Obviously I agree with Marcotte's general point that women have the right to say "no" to a guy without being condemned. It's true that some of the comments on Bereznak's article are uncalled for. But I'm surprised that this is being construed as a feminist issue. In my view, the original post is petty and ill-tempered. It's one thing to call out men who display predatory, creepy, or controlling behavior. However, from what the author describes, this is a perfectly reasonable guy who has a hobby she doesn't like. And I don't think people are criticizing Bereznak for not wanting to date this guy or leading him on, as this post suggests; for the most part, as far as I can tell, she's being criticized for arguing that an anodyne hobby is proof that a guy is unworthy to date not just her but anyone ("Mothers, warn your daughters!")--which actually is pretty shallow--and for trashing him on the internet. Again, some of the comments in response are indefensible. But there is no intrinsic conflict between feminism and civility.
That aside, however, I wanted to offer a comment on dealbreakers. There are some flaws that should be dealbreakers under any circumstances--abuse, dishonesty, cruelty, etc. And of course women (and men) have the right to define the traits that will or will not accept in a partner, whether those are substantive or frivolous. In my experience, having a hard-and-fast list of dealbreakers is not particularly worthwhile. I suppose we all have a wish list, but I can't think of any guy I've ever dated who had all the virtues I would enumerate, and none of the flaws. The inalienable virtues are kindness, integrity, and chemistry (although most other traits are subsidiary to those); beyond that everything is negotiable.
With that said, I will offer a list of things that give me pause:
- Hostility to my frequent natural history gossip about animals I have seen or read about in the news. (An ex: "You don't need to tell me every time you see a lizard." Oh, but I do. I can see how this might get annoying, but that points to a larger principle: most of the things we would cite as dealbreakers probably beomce dealbreakers for the other party too, if only because the first person is so stubborn on the subject.) (By the way--while I was writing this post an opossum came on the porch. He made so much noise rustling through the dry grass that I thought he was a person and felt slightly alarmed because I couldn't see a person. When he turned up, I was calmed; but he was alarmed by me and walked away.)
- Facial hair (I read once that only 10% of women like beards, but those who do are REALLY into it; so it's fair to say that on this matter it's better to stand on preference, thereby creating room for the Pareto-optimal outcome in which the women who love mustaches can have them.)
- A self-described pattern of terrible romantic relationships. (I suppose some people are really unlucky, but in most cases, it's easy to spot the common denominator.)
- Ad nauseam arguments about politics/insistence that political views are indicative of character. (I can go for a while with political arguments, but not forever, and there are lots of valid perspectives.)
- Fussiness/primness. (Everything goes a lot more smoothly if everyone gets over themselves first.)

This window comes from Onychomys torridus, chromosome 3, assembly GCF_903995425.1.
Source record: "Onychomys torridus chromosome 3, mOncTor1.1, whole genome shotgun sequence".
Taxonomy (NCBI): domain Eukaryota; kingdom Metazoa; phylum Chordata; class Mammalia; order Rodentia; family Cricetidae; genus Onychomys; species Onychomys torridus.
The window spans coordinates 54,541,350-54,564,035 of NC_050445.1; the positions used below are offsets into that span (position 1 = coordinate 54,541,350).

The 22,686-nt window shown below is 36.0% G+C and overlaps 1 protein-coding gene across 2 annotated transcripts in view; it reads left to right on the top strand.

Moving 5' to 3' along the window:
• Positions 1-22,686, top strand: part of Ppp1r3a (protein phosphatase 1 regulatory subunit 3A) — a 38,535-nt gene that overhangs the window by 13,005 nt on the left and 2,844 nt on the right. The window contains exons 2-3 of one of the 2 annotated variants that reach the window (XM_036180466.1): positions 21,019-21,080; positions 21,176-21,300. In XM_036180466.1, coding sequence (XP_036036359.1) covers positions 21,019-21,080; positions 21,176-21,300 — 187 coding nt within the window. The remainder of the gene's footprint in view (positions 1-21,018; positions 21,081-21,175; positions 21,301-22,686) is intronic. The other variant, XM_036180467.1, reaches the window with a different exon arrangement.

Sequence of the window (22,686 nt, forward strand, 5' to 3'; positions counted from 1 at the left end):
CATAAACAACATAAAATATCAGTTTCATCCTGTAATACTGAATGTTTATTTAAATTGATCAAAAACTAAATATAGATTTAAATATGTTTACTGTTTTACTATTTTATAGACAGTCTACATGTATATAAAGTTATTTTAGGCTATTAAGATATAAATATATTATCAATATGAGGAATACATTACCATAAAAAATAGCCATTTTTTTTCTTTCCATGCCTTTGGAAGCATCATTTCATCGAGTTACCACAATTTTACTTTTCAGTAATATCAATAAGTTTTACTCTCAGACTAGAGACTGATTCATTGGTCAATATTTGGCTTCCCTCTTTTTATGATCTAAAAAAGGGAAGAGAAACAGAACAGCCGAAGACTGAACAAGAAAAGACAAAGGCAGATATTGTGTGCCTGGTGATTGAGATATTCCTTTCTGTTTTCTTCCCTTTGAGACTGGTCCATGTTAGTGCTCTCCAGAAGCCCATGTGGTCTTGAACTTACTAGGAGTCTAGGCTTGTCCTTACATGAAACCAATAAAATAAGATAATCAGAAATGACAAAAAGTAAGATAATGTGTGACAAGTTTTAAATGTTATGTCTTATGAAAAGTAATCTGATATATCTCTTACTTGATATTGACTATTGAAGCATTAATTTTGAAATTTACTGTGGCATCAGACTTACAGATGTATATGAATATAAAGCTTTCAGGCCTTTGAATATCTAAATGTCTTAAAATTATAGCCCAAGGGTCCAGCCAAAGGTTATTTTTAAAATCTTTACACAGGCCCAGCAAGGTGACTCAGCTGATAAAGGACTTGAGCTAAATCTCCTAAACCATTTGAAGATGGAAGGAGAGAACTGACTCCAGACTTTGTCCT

- Being a bad driver. (My boyfriend doesn't even know how to drive, which is especially sad for me because he doesn't like to drink, and would therefore be a perfect designated driver; but I've found that even in the passenger seat he is an excellent traveling companion. In other relationships, however, I can recall being quite irritated when asked to do all the parallel parking.)
- Personal style. (I once asked a friend's very stylish boyfriend how far one can meddle with one's boyfriend's style. "Harm reduction," he said. "That's all you can do." He's right; but this is often enough.)
- Common interests. (A kind partner will take an interest in your concerns, and I can see how if you end up with someone who really cares about, say, tax law, you may feel like you drew the short straw. However, the world has more interesting subjects than any of us has time for, and one of the nice things about dating in general is that you get to be a sort of tourist in someone else's intellectual life.)
- Musical preferences. (I am a young person living in Austin, but how much time do you really spend listening to music together, and how hard is it to find some areas of overlap?)
- Similarly, preferences in books/movies/etc. (I don't understand why they ask this on dating sites. Are we supposed to articulate our values through consumer preferences, even if they are denominated as aesthetic? With that said, there are some favorite books and movies that, if cited, should be a red flag. I once dated a guy who said his favorite book was Perfume--the German novel about a psychopath who kills a bunch of women and chops them up and boils them down for fragrances. Would you like to predict the trajectory of that relationship?)
- Dietary preferences. (I dated a vegan, and we went on a lot of road trips together in places where the restriction created some logistical concerns, but unless you're extremely self-centered, this is simply not that big of a deal.)
- Political views. (This seems to arise most often with regard to reproductive rights, which makes sense because that is the political issue most likely to be made personal in the dating context. So you should talk that out before it is relevant and decide on a case by case basis. The idea of ruling out all Republicans or all Democrats, however, strikes me as pretty narrow-minded.)